How Has COVID Affected the Multifamily Housing Market? The Answer: It Depends.

One year-plus into the largest public health crisis in a century, CooperatorNews spoke to real estate professionals across the geographic regions we cover to learn the effects that the COVID-19 pandemic has had on their specific areas. What we found out is that the co-op, condo, and HOA market has taken several twists and turns over the past year—and a lot of that movement depends on where you live. In fact, even within the same region, the pandemic has had varying impacts in luxury sectors versus middle-market, as well as in urban centers versus more outlying areas. A number of tangential factors are playing into trends and forecasts as well, making for a patchwork of experience across the country.

The Bounces

Perhaps unsurprisingly, the biggest dips in property value and activity were seen in the second and third quarters of 2020, when the nation was experiencing its second wave of infections and states were in various levels of lockdown to contain the outbreaks. Realtors across the country were unable to show properties in person for months in many cases, and transactions were further hampered by limits on travel, gatherings, and long backlogs in the courts. In many U.S. cities, the civil unrest following the murder of George Floyd by Minneapolis police officers last year also had a compounded impact on real estate in those markets—some of which is still felt today. Condos and co-ops struggled as dense urban living and shared spaces lost some of their appeal when less was known about COVID-19 contagion and vaccines were still a pipe dream.  

But all that is changing. According to Garrett Derderian, Director of Market Intelligence for property firm SERHANT., the bounce-back is apparent in Manhattan, where during Q3 2020, sales averaged 10.65% below listing prices. The average discount for condos was 11.78%, for co-ops 9.55%, and for townhomes 18.94%. Since then, discounts have gotten significantly more shallow. “Currently, we see discounts hovering around 8%,” says Derderian, “indicating the market is beginning to tighten as asking prices realign and more buyers return to the city now that COVID-related restrictions are lifting.”

In Boston, condominium sales are not only bouncing back—they’re breaking records. According to the Greater Boston Association of Realtors, this April, which saw a 60.3% increase in condo sales over last April, had a record-setting 1,220 units go into contract. Douglas Elliman Downtown Boston’s recent market report notes that Q1 2021 had the highest number of condominium sales in a first quarter since 2006. 

“The statistics are mind-boggling,” says Gene Hashkes, a realtor/broker at William Raveis in Newton, Massachusetts, “and I’ve been doing this for 25 years. With more people vaccinated, with us returning to work and back to life, you’re seeing a resurgence in the condo market.”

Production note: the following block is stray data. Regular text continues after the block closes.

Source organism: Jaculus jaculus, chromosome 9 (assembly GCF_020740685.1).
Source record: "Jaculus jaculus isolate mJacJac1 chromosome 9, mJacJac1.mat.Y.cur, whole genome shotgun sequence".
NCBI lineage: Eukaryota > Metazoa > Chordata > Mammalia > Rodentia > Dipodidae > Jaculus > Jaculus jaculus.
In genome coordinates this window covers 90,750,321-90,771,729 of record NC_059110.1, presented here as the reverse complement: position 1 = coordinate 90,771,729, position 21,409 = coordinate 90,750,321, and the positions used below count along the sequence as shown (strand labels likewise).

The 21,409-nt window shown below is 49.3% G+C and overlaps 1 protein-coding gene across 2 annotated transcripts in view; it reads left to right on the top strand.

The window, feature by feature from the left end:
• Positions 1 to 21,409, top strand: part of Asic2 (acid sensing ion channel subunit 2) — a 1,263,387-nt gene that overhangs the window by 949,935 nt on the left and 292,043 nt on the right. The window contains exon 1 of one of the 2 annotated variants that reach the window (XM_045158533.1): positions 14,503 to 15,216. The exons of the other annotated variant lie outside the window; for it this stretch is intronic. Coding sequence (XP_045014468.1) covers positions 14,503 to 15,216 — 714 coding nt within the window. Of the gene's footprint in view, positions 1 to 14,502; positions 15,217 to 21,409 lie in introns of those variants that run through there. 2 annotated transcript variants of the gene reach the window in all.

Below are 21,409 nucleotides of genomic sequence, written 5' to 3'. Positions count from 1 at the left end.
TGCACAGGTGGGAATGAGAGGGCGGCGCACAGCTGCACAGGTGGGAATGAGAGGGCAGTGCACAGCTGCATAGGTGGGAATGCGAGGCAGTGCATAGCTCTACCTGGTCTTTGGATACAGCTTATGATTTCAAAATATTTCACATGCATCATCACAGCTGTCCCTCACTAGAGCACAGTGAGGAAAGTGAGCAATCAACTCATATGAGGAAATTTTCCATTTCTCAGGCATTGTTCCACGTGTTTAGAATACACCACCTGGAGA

Additionally, thanks to historically low interest rates many first-time homebuyers may find that they’re now able to afford a city condo, while the numbers might not have worked a year or two ago. “This is an excellent opportunity to buy a condominium,” says Hashkes. “So, where you’ve seen [single-family] home prices appreciate over the last 12 months, condos have just been going up since the beginning of the year.”

Gail Spreen, Senior Vice President of Sales for Jameson Sotheby’s in Chicago, foresees a recovery in the market there, too—not just as an end to the pandemic and its economic fallout, but as a shift from the uncertainty and tumult felt over the last year-plus in general. “I think it’s actually a great time to be a buyer,” says Spreen, “because we’ve got great interest rates, our prices are down right now, and there’s a real positive energy.” She describes Chicago as feeling “electric,” with people getting back out in the great late spring weather, dining at restaurants, sitting outside, and going to the recently reopened Navy Pier.

According to Spreen, the Chicago co-op and condo sales market did see some dips in pricing, but activity remains apace. Much of this can be attributed to the ease with which buyers, sellers, and agents have taken up—and mastered, in many cases—the technology available to them, including virtual open houses and property tours. “We still had a really decent selling season,” Spreen says, “even if our prices were down a bit, we still had people buying. And some had never even gotten in to see the condo before they actually closed on it.”